Hanny’s Voorwerp, is bright in the SDSS g band due to unusually strong [OIII] 4959, 5007 emission lines. We present the results of the first targeted observations of the object in the optical, UV and X-ray, which show that the object contains highly ionized gas. Although the line ratios are similar to extended emission-line regions near luminous AGN, the source of this ionization is not apparent. The emission-line properties, and lack of x-ray emission from IC 2497, suggest either a highly obscured AGN with a novel geometry arranged to allow photoionization of the object but not the galaxy’s own circumnuclear gas, or, as we argue, the first detection of a quasar light echo. In this case, either the luminosity of the central source has decreased dramatically or else the obscuration in the system has increased within 105 years. This object may thus represent the first direct probe of quasar history on these timescales.
Galaxy Zoo 2: MergersThe result of users classifying galaxies as mergers were 3000 prime candidates with which they wanted to compare to simulations. The goal of Galaxy Zoo 2 is to understand cosmic mergers. They use the crowd source model again because this allows exploring the entire parameter space quickly whereas a machine may often find a local solution, but would be limited in knowledge of unique solutions. Galaxy Zoo 2 presents you, the user, with a 3x3 grid of galaxies. At the center is a real image of a galaxy and surrounding it are 8 simulated galaxies. You must select which simulations match the real image best. If you don't like any of your options you can click a button at the top and you get a slot machine effect of 8 new galaxies. It is very satisfying to demand random sets of galaxies and wait for a winner that matches what you are looking for. I found myself looking at upwards of 500 galaxies for each galaxy merger I classified which sounds absurd until you try it and see how easy it is. After selecting a few galaxies you can fine tune your selected simulations within parameter space and then select your final best simulation. The entire application runs the simluations locally on the user's machine in Java so the Zoo leverages everything a user has to offer from their computer's CPU to their brain.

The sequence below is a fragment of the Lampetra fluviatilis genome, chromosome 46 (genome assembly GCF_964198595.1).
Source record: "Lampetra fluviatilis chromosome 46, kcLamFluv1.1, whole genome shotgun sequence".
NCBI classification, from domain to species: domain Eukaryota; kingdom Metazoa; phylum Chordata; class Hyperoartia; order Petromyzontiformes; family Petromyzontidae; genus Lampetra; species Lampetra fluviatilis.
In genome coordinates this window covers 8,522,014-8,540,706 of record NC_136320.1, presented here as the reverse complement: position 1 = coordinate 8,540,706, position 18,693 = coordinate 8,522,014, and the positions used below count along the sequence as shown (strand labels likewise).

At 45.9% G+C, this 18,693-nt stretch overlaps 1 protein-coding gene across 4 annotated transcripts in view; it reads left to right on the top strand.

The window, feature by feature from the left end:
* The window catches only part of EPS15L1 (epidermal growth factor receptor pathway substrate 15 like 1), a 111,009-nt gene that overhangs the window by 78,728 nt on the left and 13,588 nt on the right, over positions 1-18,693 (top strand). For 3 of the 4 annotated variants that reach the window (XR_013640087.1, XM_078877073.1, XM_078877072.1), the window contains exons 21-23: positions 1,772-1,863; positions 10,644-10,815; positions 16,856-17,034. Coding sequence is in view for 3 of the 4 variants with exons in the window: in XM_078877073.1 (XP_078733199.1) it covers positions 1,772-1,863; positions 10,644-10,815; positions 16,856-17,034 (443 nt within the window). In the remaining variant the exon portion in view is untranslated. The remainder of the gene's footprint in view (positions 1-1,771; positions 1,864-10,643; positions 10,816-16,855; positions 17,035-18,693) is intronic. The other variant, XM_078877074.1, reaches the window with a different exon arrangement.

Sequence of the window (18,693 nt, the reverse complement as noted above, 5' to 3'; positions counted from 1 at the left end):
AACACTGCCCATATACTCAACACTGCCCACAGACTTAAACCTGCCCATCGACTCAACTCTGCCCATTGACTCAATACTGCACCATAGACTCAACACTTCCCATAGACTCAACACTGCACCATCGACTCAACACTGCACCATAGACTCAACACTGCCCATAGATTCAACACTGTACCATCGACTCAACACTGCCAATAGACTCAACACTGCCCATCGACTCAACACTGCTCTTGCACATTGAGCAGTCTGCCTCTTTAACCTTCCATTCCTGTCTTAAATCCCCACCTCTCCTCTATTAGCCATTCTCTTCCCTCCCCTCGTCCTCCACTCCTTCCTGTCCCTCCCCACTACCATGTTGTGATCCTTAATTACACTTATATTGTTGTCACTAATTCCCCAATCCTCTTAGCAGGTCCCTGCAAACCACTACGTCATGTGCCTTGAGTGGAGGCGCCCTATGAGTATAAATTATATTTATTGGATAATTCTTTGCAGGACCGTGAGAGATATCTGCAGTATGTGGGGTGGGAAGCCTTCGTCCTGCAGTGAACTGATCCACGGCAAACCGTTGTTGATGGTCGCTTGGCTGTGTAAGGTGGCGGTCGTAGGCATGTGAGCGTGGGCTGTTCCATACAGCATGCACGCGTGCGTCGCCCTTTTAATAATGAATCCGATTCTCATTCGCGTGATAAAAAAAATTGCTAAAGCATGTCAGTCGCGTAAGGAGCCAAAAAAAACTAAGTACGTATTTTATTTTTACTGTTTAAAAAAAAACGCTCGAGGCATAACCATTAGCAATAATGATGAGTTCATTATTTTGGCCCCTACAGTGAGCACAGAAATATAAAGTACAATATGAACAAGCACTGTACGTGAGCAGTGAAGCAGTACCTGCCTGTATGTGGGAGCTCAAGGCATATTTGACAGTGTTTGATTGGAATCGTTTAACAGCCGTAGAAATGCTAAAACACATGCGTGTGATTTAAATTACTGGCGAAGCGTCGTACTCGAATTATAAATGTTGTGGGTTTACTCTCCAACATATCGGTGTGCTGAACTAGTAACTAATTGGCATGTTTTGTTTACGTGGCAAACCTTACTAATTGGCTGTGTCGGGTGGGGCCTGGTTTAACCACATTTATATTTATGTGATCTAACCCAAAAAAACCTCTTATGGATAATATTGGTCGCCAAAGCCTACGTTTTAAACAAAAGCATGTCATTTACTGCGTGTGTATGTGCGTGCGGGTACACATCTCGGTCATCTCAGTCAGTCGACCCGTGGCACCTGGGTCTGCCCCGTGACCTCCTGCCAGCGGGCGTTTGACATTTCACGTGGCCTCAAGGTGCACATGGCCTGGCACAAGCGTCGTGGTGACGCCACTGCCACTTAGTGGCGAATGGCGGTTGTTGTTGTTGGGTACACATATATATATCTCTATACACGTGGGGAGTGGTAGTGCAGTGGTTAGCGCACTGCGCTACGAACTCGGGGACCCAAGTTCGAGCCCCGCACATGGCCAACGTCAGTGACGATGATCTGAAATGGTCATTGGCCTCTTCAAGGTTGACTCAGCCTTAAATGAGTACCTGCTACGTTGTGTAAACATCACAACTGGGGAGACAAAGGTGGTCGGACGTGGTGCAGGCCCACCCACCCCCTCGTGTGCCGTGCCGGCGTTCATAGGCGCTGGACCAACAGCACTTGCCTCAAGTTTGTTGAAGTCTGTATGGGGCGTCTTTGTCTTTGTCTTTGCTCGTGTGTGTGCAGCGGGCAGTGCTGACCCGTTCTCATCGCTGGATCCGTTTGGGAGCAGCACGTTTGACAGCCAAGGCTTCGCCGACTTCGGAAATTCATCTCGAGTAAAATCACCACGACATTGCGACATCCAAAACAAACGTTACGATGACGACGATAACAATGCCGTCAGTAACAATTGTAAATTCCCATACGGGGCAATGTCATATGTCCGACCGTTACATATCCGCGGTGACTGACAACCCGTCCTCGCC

Science ZooThere are more Zoos in development. Moon Zoo is coming soon which will be like Galaxy Zoo for classifying features on the lunar surface using high resolution images from the Lunar Reconnaissance Orbiter Camera. Other fields will also be using the Zoo model, but surely astronomy offers the most exciting and beautiful possibilities. Astronomy is facing a flood of data soon with next generation projects like the Large Synoptic Telescope coming online in a few years. LSST will produce some 30 terabytes of data a night. This may be such a large amount of data that volunteers wont be able to sift through it all. In this case volunteers could provide the training sets for machine learning systems that could accurately classify data. The Zoo model will continue because people want to contribute to science.
Anze Slosar, Kate Land, Steven Bamford, Chris Lintott, Dan Andreescu, Phil Murray, Robert Nichol, M. Jordan Raddick, Kevin Schawinski, Alex Szalay, Daniel Thomas, & Jan Vandenberg (2008). Galaxy Zoo: Chiral correlation function of galaxy spins MNRAS, 392 (1225) arXiv: 0809.0717v2
Chris Lintott, Kevin Schawinski, William Keel, Hanny van Arkel, Nicola Bennert, Edward Edmondson, Daniel Thomas, Daniel Smith, Peter Herbert, Matt Jarvis, Shanil Virani, Dan Andreescu, Steven Bamford, Kate Land, Phil Murray, Robert Nichol, Jordan Raddick, Anze Slosar, Alex Szalay, & Jan Vandenberg (2009). Galaxy Zoo : 'Hanny's Voorwerp', a quasar light echo? MNRAS arXiv: 0906.5304v1